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Seasonal Movements of an Alaska Peninsula Brown Bear Population
Leland P. Glenn and Leo H. Miller
Bears: Their Biology and Management
Vol. 4, A Selection of Papers from the Fourth International Conference on Bear Research and Management, Kalispell, Montana, USA, February 1977 (1980), pp. 307-312
Stable URL: http://www.jstor.org/stable/3872885
Page Count: 6
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On the central Alaska Peninsula, 344 different coastal brown bears (Ursus arctos L.) were immobilized and marked during 5 spring seasons. Between 1970 and 1976, the observed locations of 123 marked bears were determined 354 times, and the locations of 139 marked bears killed by hunters during spring and fall hunting seasons were recorded. Bears moved greater distances per unit of time during spring than during other seasons of the year. Summer movements were restricted as bears concentrated along streams to feed on salmon. Dispersal away from streams began in late summer. Denning usually began by mid-November, but some bears remained out of hibernation through mid-December. The seasonal ranges of 30 adult females averaged 293 km2 and those of 4 adult males averaged 262 km2. Limited movement data for adult males suggested that males spent more time than females in or near escape cover. The mobility and spring distribution of adult females were related to changes in their reproductive status. Single adult females moved further than females accompanied by young. Females with 1- to 3-year-old young utilized open lowland areas during the spring and tended to be in mountainous terrain when breeding and when accompanied by young through age 6 months. Subadult males were more transient than females, tending to move out of their maternal seasonal range after family separation; subadult females tended to remain. The seasonal range of 5 subadult males and of 6 subadult females averaged 740 km2 and 224 km2, respectively.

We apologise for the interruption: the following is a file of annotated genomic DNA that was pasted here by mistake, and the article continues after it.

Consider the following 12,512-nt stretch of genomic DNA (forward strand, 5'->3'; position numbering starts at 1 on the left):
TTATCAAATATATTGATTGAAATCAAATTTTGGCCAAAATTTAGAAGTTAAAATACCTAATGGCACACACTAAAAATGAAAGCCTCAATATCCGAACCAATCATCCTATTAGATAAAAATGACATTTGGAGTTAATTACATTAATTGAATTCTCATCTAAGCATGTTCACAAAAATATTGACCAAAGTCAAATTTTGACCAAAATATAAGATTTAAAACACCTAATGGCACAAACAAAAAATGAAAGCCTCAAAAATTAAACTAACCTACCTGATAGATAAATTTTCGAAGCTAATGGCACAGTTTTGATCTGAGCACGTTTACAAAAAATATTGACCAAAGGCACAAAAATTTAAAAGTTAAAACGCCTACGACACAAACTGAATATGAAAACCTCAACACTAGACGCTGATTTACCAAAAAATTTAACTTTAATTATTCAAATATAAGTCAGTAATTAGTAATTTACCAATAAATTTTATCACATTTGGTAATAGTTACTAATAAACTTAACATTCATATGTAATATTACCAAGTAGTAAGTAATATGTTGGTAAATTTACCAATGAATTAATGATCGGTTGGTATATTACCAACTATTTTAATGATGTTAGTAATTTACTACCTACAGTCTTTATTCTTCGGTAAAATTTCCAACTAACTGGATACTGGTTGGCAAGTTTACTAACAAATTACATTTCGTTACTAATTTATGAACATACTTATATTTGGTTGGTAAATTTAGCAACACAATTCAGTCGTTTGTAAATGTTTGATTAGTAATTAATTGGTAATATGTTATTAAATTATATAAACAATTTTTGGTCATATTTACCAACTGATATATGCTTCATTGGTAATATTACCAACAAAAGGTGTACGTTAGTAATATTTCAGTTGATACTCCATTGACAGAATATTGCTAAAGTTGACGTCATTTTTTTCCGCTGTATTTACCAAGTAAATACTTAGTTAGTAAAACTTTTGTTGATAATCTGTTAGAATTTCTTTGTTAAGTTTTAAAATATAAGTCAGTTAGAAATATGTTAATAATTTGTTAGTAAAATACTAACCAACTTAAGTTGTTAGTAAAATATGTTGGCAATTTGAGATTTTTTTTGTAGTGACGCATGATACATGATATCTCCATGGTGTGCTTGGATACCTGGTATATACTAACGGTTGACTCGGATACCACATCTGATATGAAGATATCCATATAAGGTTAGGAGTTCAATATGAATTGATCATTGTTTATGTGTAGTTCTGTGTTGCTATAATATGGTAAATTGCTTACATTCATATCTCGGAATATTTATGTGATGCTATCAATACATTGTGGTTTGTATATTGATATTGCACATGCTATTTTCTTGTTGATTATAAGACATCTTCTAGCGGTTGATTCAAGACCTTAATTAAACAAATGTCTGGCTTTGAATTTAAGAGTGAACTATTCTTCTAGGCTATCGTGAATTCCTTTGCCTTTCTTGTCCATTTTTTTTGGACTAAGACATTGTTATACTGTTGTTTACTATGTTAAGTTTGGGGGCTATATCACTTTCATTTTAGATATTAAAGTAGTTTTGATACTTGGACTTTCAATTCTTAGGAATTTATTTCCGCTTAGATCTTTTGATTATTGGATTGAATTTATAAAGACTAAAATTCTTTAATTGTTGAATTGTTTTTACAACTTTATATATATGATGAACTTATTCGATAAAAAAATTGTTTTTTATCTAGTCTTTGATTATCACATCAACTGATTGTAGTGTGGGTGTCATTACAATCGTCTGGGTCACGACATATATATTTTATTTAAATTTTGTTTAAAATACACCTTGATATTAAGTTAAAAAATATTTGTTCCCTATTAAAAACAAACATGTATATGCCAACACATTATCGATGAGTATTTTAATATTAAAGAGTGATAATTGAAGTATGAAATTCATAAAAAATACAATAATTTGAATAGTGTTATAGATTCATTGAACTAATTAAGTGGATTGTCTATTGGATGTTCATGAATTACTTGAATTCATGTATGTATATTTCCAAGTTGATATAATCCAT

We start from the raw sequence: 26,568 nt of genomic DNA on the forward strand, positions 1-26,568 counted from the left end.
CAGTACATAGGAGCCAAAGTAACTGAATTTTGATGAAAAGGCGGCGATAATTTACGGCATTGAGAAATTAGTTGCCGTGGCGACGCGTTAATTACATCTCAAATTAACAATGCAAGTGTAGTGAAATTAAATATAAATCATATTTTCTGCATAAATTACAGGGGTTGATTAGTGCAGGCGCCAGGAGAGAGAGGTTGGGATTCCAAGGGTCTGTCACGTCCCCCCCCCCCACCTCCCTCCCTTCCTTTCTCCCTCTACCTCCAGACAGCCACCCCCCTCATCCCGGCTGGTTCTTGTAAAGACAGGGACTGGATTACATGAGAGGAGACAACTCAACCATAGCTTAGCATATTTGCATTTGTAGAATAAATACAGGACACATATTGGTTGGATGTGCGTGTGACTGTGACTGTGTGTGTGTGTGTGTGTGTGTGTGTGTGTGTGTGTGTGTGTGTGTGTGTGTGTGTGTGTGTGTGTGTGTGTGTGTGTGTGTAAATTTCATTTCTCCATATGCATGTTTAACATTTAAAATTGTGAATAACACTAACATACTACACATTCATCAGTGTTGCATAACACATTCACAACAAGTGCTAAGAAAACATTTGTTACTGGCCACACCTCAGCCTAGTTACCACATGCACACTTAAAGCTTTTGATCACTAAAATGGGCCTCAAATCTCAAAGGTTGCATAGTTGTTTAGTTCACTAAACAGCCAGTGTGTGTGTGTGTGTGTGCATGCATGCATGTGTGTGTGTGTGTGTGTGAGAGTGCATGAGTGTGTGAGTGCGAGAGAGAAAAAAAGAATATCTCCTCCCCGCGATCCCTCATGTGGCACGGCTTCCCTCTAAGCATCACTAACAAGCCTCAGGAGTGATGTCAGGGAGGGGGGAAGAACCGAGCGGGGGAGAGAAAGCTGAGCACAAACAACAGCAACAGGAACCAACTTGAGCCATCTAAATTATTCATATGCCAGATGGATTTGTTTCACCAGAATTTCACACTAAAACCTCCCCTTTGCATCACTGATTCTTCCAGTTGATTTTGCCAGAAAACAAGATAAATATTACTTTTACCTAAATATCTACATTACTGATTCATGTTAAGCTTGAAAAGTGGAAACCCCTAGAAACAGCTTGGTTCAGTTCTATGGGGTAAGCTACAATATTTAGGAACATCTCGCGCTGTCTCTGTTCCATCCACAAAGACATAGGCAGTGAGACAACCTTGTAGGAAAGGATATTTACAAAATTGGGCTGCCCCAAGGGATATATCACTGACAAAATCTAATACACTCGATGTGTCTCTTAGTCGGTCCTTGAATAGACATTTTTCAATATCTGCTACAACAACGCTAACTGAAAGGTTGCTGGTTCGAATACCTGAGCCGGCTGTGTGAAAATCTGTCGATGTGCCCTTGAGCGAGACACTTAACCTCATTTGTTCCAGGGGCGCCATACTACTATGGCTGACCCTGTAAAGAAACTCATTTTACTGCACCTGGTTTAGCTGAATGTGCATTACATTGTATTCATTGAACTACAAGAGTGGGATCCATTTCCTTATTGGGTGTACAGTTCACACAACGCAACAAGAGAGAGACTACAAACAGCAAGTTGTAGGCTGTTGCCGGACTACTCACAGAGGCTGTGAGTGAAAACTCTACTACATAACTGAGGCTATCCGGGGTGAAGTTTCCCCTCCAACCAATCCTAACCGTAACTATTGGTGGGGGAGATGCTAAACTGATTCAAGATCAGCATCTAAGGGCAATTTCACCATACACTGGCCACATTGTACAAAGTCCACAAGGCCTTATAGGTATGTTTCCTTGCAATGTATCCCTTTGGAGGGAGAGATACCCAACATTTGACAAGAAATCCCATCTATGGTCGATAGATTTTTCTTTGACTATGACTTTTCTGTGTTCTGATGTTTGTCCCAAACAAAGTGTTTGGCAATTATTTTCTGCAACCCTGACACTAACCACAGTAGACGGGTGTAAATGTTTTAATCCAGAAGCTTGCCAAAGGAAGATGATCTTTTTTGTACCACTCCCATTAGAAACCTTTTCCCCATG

Bears: Their Biology and Management © 1980 International Association for Bear Research and Management